With his party’s near-decade in power undermined by scandals and protests, Borisov said that “I offer peace” in remarks directed at his opponents from the doorstep of his home.
“You won’t make it on your own… let’s unite,” he added, playing up his own experience and suggesting a cabinet of experts “to get out of the pandemic” after an election marked by coronavirus fears.
Analysts however expect an uphill battle for Borisov to cobble together a new coalition after unexpectedly strong performance for new populist and anti-government protest parties.
The exit polls suggest that a new populist group, There is Such a Nation, led by sharp-tongued talk show host and Borisov critic Slavi Trifonov, has won around 17 percent, neck-and-neck with the traditional main opposition Socialist party.
Isolated with Covid-19 symptoms, Trifonov wrote to followers on social media late Sunday that “It is important what you did today! (…) Today you are the winners! You have requested power and change is inevitable.”
Analysts commented that Trifonov was set to steal the place of kingmaker from the Turkish minority Movement for Rights and Freedoms party, who were polling at around 11 percent.
“Bulgarian voters chose change,” MRF leader Mustafa Karadaya said late Sunday, declining to answer questions on possible coalitions before he saw the final results.
Ognyan Minchev, director of Sofia’s Institute for International Studies, judged that “there hasn’t been (political) fragmentation like this since the 1990s”.
“The compromises to form a government will be very difficult, and if the talks succeed, the cabinet won’t last more than a year,” he predicted.
Support for GERB has been badly eroded by a series of scandals and months of sometimes violent protests last year that accused the government of protecting oligarchs.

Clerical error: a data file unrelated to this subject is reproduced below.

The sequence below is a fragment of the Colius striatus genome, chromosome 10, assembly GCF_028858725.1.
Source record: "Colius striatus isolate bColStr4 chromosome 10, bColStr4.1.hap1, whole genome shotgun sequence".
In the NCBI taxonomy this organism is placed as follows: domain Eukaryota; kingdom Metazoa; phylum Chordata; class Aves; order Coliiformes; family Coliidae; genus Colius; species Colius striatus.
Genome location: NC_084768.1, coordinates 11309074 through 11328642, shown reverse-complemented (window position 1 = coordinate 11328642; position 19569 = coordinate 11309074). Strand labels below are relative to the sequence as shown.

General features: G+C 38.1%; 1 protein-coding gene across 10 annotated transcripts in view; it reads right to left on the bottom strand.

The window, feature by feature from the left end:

If borne out, the exit poll results would represent a fall of around nine points from its 2017 performance but some analysts called even this result “a remarkable feat” on the part of the embattled marathon premier.
Official results are not expected before Thursday.
President Rumen Radev, who supported last year’s anti-government protests and has been a vehement critic of Borisov, called the elections “a step towards returning to normality.”
Many voters also said they hoped that they will bring change.
“I’m part of the generation that witnessed the transition” from communism to democracy, 50-year-old Antoaneta Raponska said. “I hope that the changes of the past 30 years will finally bring a result”.
Dressed in worker’s overalls as he queued in the rain to vote, 43-year-old Krassimir Slavchev said that Bulgarians must “vote and demand responsibility, that’s what we have to do to no longer hear that Bulgaria is the poorest (country) in Europe”.
Bulgaria voted while battling a third wave of coronavirus infections that has seen hospital admissions spike.
Voting booths were set up in hospitals and poll workers also took ballot boxes to voters in quarantine.
While some had worried that coronavirus fears would keep voters away from the polls, turnout fell only a few percentage points compared with 2017, from 54 to 48 percent.
There had been “mobilisation among urban voters and the young,” analyst Dimitrova said.
Two formations specifically targeting the votes of those who joined last year’s demonstrations look to have garnered around 15 percent of the vote between them.
They are the right-wing Democratic Bulgaria coalition — whose leader Hristo Ivanov encouraged the protests — and the Stand up! Mafia out! left-wing coalition, close to Radev.
Ivanov said Sunday he was hoping for a “parliament with more legitimacy to launch a debate on change” but added that he would not enter the executive at any price.
The last party set to clear the hurdle of four percent to gain seats is GERB’s current government coalition partner, the nationalist VMRO party.
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